Last week, the Netherlands Water Partnership (NWP) and the NL Business Department of the Dutch entrepreneurial development bank (FMO) invited representatives of the Dutch water sector to a high-level dinner to brainstorm on potential means to implement the recommendations of the recently published “Expanding the horizon of the Dutch Water Sector” sector consultation report.
Conducted by NWP and FMO, this sector consultation report assessed the financial challenges facing the Dutch water sector in reaching Sustainable Development Goal 6 (SDG 6) by 2030. After several interviews and group discussions with entities such as technology and equipment suppliers, contractors, and water utilities and authorities, the study revealed that the Dutch water sector could increase its market opportunities abroad by: 1) offering full-service integrated project solutions; 2) increasing collaboration with local partners; 3) structuring projects better through the early involvement of financial experts; and 4) creating a ‘one-stop-shop’ for funding instruments.
With these findings in mind, the next step is to identify pathways to an implementation phase. Divided into a round table discussion for each of the four statements, around 30 water stakeholders representing the Dutch Government and the industry, shared their ideas on how to move forward and identified possible next steps.
At the table moderated by Frank Goossensen, President of the ‘kernteam internationaal’ (international core team) of the Top Sector Water and Maritime, participants touched on what ‘full-service project solutions’ really means and the different types of contracts underpinning them. They concluded that a more comprehensive mapping of the market is required, as different contexts call for different solutions (i.e. public vs private clients, local markets vs international markets etc.). Only then it will be possible to assess, one, exactly where the Dutch water sector could play a role, and, two, which areas could generate the biggest impact.
It was also stated that ‘seamless financing’, whereby the project is put at the centre and the financing is wrapped around it, is crucial. Participants at this table highlighted that we should not ‘push orange too much’. In this regard, they advised the Dutch water sector to carefully select the solutions they master to promote internationally. They could identify local partners in areas such as operations and maintenance with whom they could develop full-service solutions.
The table moderated by the Dutch Special Envoy for International Water Affairs, Henk Ovink, also brainstormed about partnerships and acknowledged that a crucial success factor is to partner with local champions. Our guests concluded that the right alliances were the best means to: compete in terms of costs, and gain access to local networks and knowledge on operational and investment risks and manage these risks properly. Existing programmes such as WaterWorx, BlueDeal and Water as Leverage could lead us to – and in some cases are already providing – key local partners.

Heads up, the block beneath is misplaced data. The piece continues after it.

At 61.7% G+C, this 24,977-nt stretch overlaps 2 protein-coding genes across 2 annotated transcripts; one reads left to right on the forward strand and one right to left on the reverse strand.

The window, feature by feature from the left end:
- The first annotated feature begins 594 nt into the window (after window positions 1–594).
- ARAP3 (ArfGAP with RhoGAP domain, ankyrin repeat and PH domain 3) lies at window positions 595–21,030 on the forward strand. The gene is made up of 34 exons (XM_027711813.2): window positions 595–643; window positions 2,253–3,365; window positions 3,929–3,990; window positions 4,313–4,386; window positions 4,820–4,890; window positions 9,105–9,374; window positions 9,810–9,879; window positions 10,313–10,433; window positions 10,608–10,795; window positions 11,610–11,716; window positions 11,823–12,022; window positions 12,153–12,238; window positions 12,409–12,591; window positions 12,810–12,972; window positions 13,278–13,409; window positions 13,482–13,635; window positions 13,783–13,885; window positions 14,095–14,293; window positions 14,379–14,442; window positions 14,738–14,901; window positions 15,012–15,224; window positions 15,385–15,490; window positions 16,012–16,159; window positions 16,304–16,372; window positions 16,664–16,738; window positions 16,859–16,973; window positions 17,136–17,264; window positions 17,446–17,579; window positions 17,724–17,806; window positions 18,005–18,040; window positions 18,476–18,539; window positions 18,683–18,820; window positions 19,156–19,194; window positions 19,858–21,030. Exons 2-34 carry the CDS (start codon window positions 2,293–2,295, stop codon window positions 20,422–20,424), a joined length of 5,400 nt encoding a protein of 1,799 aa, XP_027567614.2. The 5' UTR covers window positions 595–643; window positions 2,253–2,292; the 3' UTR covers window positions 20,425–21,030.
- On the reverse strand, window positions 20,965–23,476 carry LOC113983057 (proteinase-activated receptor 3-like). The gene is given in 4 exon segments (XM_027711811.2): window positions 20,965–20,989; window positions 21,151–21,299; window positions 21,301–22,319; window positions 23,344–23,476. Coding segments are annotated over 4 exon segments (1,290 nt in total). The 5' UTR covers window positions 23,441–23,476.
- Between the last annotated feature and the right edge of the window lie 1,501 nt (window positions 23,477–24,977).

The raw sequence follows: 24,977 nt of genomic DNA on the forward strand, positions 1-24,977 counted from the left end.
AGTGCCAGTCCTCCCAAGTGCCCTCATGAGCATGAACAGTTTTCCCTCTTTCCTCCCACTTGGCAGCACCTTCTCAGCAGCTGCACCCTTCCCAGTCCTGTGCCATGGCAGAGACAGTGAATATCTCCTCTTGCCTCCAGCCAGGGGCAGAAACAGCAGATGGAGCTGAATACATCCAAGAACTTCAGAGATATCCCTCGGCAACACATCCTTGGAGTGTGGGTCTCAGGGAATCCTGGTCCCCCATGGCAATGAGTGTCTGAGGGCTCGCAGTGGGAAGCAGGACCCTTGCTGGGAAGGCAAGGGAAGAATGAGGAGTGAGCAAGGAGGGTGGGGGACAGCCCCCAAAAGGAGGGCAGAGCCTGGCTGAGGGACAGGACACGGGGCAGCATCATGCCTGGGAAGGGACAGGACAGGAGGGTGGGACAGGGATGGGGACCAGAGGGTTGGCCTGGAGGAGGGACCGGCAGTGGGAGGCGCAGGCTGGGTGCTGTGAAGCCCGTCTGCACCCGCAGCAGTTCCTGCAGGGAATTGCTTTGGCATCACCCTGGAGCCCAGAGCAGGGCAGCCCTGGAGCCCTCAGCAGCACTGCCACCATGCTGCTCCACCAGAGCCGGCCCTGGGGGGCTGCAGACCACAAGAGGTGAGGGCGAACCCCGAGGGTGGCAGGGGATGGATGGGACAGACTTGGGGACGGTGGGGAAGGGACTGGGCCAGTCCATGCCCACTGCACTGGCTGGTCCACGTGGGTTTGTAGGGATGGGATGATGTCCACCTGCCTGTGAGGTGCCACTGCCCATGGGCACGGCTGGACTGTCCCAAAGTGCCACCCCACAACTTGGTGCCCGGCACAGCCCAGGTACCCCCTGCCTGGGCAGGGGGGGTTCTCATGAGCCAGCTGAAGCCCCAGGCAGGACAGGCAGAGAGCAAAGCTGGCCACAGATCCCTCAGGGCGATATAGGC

Another suggested way to foster closer collaboration was to set up marketplaces where public and private stakeholders can co-invest and work together to face challenges. It was also mentioned that a taskforce with the Dutch Government, NWP, FMO and other stakeholders could be developed in order to scope the market for tenders. This approach would allow the Dutch water sector to be informed about upcoming business opportunities and give it time to take stock of its assets before tenders come out.
Moderating the third discussion was Ronald Wormgoor, Deputy Director of the Dutch Ministry of Infrastructure and Water. In his recap of the table discussion, he mentioned that one means to achieve the early involvement of financial experts in project development could be by letting this sector take part in trade missions so that financial and technological expertise can merge. The upcoming trade mission to Indonesia in March could offer the first opportunity to try this recommendation. Another suggested step was to set up a ‘roster of financial experts’ that allows us to better determine who can provide what kind of expertise, and make sure that we leverage this expertise in different project phases.
Participants at this table also indicated that close collaboration with universities and youth networks like YEP Programmes should be boosted to invest in a new generation that is technically strong and able to work with the financial aspects around a project. In this regard, another recommendation was to allocate project budgets differently so that financial experts have more time to help structure projects.
Dutch funding instruments are fragmented, the landscape is hard to navigate and most instruments involve a lengthy process and are not adaptive enough to project needs. This discussion was moderated by Dennis van Peppen, Manager of Global Issues and Water at Netherlands Enterprise Agency (RVO.nl), who shared the table’s idea that proper coordination among the available financing instruments was needed to best serve the Dutch water sector. Our guests questioned whether the Dutch water sector provides sufficient guarantees for long-term contracts in emerging markets and whether available funding instruments were enough. They concluded that the sector should get together with ministries to address the supply side and review the existing instruments and risk-reduction methods.
The high-level dinner with the Dutch water sector generated a large pool of ideas to implement the recommendations of the sector consultation. At NWP, we look forward to starting the implementation phase to expand the horizon of the Dutch water sector. If you have more ideas or want to further elaborate on the ones presented, get in touch with us!